I think when you describe capitalism as allowing but not forcing “profit above all else” you are downplaying the impact of one factor: wealthier companies and investors tend to buy or force out of business their competition.
It doesn’t always work that way. A privately owned company can be run however the owners like as long as they don’t run out of money. By reputation, Costco treats its employees well and they’re still around and still public.
But on average there’s a kind of natural selection at play, so the overall trend will always be downwards. I don’t have a better economic model to propose, but this race to the bottom is a fundamental flaw in capitalism.
Agreed. I am by no means suggesting that capitalism is perfect: it isn’t, and there are definitely financial incentives (and greed) that can skew companies in a negative direction. We all too often see companies and individuals that get greedy and become ruthless. This may be a semantic point, but I see this as primarily a flaw in people, not the system. The system can support both good actors and bad actors.
This is why I think we need to be realistic about the good and bad attributes of the system. For example, I think capitalism has wonderful benefits for rewarding people who work hard. As a small example, I run my own business, I work my arse off, and I am able to comfortably support my family. I do though consider myself to be a generally good person, and ethics are a key part of how I do business: I want to ensure that my clients and myself both derive value from our relationship (not just my own goals) and that this is all underlined with respect.
Capitalism does have a dark side though, and greedy people can also thrive in a capitalist society. This is why I think social services don’t work well if they are driven by profit-motivated companies: greed can invariably get in the way of a social conscience. This is why I do think government acts as a mediation for getting the balance right here, but then we also need to be mindful of the benefits and disadvantages of government too (e.g. governments are slow and bureaucratic).
As you say, and part of why I said this in the show, I think this is all just life. I don’t have another model to capitalism, and I think even if we did, it wouldn’t catch on. Capitalism wasn’t concocted in a lab, it is the natural system that fell out of people’s motivations, so I think we are best to embrace it and always work to ensure it works as humanely as possible.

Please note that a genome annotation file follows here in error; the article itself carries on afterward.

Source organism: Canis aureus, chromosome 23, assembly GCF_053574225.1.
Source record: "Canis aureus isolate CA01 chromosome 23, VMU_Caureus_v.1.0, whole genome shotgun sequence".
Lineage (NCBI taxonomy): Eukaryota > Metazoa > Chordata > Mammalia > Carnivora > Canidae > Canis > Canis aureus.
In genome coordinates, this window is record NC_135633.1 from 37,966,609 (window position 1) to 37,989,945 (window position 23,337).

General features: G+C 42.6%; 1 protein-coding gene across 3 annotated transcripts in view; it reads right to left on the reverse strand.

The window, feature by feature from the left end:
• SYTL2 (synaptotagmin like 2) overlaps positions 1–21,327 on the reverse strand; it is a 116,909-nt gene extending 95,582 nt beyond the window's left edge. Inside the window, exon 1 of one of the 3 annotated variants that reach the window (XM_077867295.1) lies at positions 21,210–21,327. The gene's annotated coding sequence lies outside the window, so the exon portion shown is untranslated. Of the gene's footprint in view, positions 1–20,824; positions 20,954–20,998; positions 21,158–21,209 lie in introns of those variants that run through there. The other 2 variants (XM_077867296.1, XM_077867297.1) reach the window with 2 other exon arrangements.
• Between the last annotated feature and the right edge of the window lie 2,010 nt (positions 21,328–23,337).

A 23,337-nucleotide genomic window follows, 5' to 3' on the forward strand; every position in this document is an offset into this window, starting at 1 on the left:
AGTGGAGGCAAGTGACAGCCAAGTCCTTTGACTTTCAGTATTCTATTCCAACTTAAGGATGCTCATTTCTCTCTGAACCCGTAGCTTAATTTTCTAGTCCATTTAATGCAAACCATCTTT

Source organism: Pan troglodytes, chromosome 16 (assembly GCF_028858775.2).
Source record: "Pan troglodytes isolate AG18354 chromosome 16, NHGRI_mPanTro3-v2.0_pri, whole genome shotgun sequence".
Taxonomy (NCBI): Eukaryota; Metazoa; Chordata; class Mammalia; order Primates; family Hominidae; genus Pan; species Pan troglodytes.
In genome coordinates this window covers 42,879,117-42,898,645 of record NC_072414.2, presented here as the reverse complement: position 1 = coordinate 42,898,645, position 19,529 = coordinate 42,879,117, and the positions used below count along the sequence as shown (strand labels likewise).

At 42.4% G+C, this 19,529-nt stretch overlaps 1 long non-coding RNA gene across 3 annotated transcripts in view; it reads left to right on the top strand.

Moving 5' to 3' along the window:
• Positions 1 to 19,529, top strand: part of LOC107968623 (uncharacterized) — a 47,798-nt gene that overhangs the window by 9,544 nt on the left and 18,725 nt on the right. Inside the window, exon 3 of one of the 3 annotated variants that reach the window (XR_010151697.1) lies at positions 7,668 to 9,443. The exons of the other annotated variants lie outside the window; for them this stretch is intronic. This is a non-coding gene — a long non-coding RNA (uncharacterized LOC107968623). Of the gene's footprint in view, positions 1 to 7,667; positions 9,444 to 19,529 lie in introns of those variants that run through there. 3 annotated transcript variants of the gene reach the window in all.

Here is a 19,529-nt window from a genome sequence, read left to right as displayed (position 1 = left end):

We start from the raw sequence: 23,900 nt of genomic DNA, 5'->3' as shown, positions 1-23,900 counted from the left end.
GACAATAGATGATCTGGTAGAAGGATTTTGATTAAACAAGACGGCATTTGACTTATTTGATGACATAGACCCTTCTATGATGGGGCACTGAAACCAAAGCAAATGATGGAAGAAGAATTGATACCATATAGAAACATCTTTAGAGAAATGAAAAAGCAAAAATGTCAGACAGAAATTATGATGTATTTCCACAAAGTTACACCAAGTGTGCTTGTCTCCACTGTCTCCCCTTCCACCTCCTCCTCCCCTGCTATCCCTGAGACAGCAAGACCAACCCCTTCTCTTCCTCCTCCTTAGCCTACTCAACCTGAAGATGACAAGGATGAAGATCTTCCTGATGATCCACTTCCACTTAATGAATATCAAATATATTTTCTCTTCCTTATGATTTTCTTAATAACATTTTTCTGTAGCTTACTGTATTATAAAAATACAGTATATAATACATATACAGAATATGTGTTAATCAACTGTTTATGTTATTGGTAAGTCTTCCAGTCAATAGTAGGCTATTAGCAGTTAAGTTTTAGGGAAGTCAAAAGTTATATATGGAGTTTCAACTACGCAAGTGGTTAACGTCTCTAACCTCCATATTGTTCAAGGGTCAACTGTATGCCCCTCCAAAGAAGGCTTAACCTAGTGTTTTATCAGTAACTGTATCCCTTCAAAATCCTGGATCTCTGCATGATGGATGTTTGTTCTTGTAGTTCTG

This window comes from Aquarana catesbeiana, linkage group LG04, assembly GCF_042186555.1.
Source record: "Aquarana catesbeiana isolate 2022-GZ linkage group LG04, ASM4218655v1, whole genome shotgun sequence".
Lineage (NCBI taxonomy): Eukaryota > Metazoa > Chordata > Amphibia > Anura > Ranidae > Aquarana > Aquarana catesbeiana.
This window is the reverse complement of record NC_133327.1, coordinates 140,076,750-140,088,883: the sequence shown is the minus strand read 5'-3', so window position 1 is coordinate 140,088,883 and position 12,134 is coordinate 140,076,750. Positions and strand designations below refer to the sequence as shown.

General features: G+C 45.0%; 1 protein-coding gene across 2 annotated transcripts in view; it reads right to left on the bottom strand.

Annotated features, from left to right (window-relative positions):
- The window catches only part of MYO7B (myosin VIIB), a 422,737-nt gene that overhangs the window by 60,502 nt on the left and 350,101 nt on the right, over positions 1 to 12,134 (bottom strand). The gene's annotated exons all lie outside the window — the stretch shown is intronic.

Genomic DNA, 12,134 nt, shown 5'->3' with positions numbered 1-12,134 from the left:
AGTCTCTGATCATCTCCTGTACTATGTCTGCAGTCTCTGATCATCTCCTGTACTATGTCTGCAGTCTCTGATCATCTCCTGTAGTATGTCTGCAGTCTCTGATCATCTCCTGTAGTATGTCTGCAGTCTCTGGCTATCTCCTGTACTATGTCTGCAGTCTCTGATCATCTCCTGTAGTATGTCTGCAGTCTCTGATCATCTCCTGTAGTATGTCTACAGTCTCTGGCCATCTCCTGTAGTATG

I agree with most of what you said. But again, I think the nature of capitalism skews more companies than not in a negative direction because the more ruthless ones tend to beat the ethical ones.
I’m glad you’re able to make a living with things the way they are. I’m extremely fortunate, I make a good living as an experienced software developer. But I would call my path here 10% hard work and 90% luck. And for example I have one brother that’s been unemployed for almost a decade due to a chronic illness and another that had to restart his career after a work injury. (And he also had to take his former employer to court to get the surgery costs for his work injury covered.)
So I would say to anyone: bust your behind, find your niche, try try try and try again until you find a way to make an honest living. It’s the only thing we can do. But at the end of the day the whole game is more about luck than anything.
I get about 5-6 days out of mine. It’s a work phone that stays in Low Battery Mode so it can receive emails, PagerDuty pings and text messages. Calls get forwarded to my own phone so I can take calls in the car without major hassles.